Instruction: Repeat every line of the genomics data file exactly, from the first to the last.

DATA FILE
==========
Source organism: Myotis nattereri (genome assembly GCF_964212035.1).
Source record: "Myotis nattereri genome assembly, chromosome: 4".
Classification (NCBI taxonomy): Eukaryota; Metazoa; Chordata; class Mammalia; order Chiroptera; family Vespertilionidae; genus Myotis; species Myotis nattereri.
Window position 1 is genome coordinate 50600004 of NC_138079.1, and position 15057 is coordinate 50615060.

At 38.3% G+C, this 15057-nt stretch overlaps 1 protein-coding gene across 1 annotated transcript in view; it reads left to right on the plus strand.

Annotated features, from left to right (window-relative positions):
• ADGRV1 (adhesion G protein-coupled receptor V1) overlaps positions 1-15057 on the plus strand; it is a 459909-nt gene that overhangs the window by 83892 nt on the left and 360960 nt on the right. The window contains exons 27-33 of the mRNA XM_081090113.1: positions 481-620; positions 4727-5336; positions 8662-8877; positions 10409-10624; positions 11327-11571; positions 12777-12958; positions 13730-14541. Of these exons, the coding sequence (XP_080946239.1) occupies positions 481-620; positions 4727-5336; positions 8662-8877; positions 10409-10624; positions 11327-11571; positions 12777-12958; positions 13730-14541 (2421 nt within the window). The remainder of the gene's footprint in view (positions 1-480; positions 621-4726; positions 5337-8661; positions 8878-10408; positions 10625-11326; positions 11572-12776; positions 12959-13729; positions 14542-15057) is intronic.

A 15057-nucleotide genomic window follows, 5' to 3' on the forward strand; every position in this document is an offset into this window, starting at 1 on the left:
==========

Source organism: Myotis nattereri (genome assembly GCF_964212035.1).
Source record: "Myotis nattereri genome assembly, chromosome: 4".
Classification (NCBI taxonomy): Eukaryota; Metazoa; Chordata; class Mammalia; order Chiroptera; family Vespertilionidae; genus Myotis; species Myotis nattereri.
Window position 1 is genome coordinate 50600004 of NC_138079.1, and position 15057 is coordinate 50615060.

At 38.3% G+C, this 15057-nt stretch overlaps 1 protein-coding gene across 1 annotated transcript in view; it reads left to right on the plus strand.

Annotated features, from left to right (window-relative positions):
• ADGRV1 (adhesion G protein-coupled receptor V1) overlaps positions 1-15057 on the plus strand; it is a 459909-nt gene that overhangs the window by 83892 nt on the left and 360960 nt on the right. The window contains exons 27-33 of the mRNA XM_081090113.1: positions 481-620; positions 4727-5336; positions 8662-8877; positions 10409-10624; positions 11327-11571; positions 12777-12958; positions 13730-14541. Of these exons, the coding sequence (XP_080946239.1) occupies positions 481-620; positions 4727-5336; positions 8662-8877; positions 10409-10624; positions 11327-11571; positions 12777-12958; positions 13730-14541 (2421 nt within the window). The remainder of the gene's footprint in view (positions 1-480; positions 621-4726; positions 5337-8661; positions 8878-10408; positions 10625-11326; positions 11572-12776; positions 12959-13729; positions 14542-15057) is intronic.

A 15057-nucleotide genomic window follows, 5' to 3' on the forward strand; every position in this document is an offset into this window, starting at 1 on the left: